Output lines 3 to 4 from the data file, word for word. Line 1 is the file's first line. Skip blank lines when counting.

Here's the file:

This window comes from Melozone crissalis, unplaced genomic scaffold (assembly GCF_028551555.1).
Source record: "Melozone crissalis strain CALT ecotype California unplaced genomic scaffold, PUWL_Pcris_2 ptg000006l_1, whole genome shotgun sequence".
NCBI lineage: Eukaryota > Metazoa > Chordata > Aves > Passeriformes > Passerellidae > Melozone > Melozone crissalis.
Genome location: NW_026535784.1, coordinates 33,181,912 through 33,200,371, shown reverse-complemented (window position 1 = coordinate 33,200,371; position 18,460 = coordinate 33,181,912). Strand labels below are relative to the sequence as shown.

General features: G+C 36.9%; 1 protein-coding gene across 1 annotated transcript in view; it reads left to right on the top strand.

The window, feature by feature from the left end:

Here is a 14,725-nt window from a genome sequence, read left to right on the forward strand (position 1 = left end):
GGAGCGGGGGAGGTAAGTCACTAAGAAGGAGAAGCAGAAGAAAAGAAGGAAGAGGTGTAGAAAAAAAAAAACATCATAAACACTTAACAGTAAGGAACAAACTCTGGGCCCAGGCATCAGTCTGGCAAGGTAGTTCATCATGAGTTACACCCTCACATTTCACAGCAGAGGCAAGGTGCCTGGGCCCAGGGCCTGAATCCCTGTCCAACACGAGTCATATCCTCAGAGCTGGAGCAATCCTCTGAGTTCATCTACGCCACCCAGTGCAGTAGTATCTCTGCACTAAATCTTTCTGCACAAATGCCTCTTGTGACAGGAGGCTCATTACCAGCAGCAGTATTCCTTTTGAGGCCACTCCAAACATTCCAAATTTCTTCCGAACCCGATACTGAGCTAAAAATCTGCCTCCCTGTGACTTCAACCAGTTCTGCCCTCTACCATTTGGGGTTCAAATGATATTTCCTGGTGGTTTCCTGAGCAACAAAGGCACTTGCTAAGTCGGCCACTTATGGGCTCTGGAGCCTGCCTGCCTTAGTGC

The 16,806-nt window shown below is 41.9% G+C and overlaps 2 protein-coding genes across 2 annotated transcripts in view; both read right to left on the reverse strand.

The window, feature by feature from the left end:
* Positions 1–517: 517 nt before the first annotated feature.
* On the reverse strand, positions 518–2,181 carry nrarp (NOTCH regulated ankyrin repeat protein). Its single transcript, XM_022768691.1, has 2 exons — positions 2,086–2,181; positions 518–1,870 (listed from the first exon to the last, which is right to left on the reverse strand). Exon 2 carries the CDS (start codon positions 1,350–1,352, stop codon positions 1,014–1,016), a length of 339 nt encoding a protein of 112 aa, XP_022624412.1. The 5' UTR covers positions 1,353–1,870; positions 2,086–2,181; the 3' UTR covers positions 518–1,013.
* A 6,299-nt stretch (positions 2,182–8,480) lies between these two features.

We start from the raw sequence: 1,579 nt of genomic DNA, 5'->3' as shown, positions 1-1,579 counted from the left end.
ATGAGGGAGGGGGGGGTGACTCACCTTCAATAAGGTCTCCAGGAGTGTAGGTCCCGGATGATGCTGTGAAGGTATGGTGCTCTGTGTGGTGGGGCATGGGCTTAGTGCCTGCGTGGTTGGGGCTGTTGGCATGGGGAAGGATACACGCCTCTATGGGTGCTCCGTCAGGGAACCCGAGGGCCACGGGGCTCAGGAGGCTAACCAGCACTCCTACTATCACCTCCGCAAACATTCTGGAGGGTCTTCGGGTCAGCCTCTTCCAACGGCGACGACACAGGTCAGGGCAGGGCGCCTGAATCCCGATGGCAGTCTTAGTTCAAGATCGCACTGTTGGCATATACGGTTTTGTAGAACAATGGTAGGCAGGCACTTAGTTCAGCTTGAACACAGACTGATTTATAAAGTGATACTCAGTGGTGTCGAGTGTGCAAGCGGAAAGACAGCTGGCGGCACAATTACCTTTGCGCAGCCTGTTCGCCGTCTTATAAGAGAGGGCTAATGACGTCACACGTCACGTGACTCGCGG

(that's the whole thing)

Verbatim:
NCBI lineage: Eukaryota > Metazoa > Chordata > Aves > Passeriformes > Passerellidae > Melozone > Melozone crissalis.
Genome location: NW_026535784.1, coordinates 33,181,912 through 33,200,371, shown reverse-complemented (window position 1 = coordinate 33,200,371; position 18,460 = coordinate 33,181,912). Strand labels below are relative to the sequence as shown.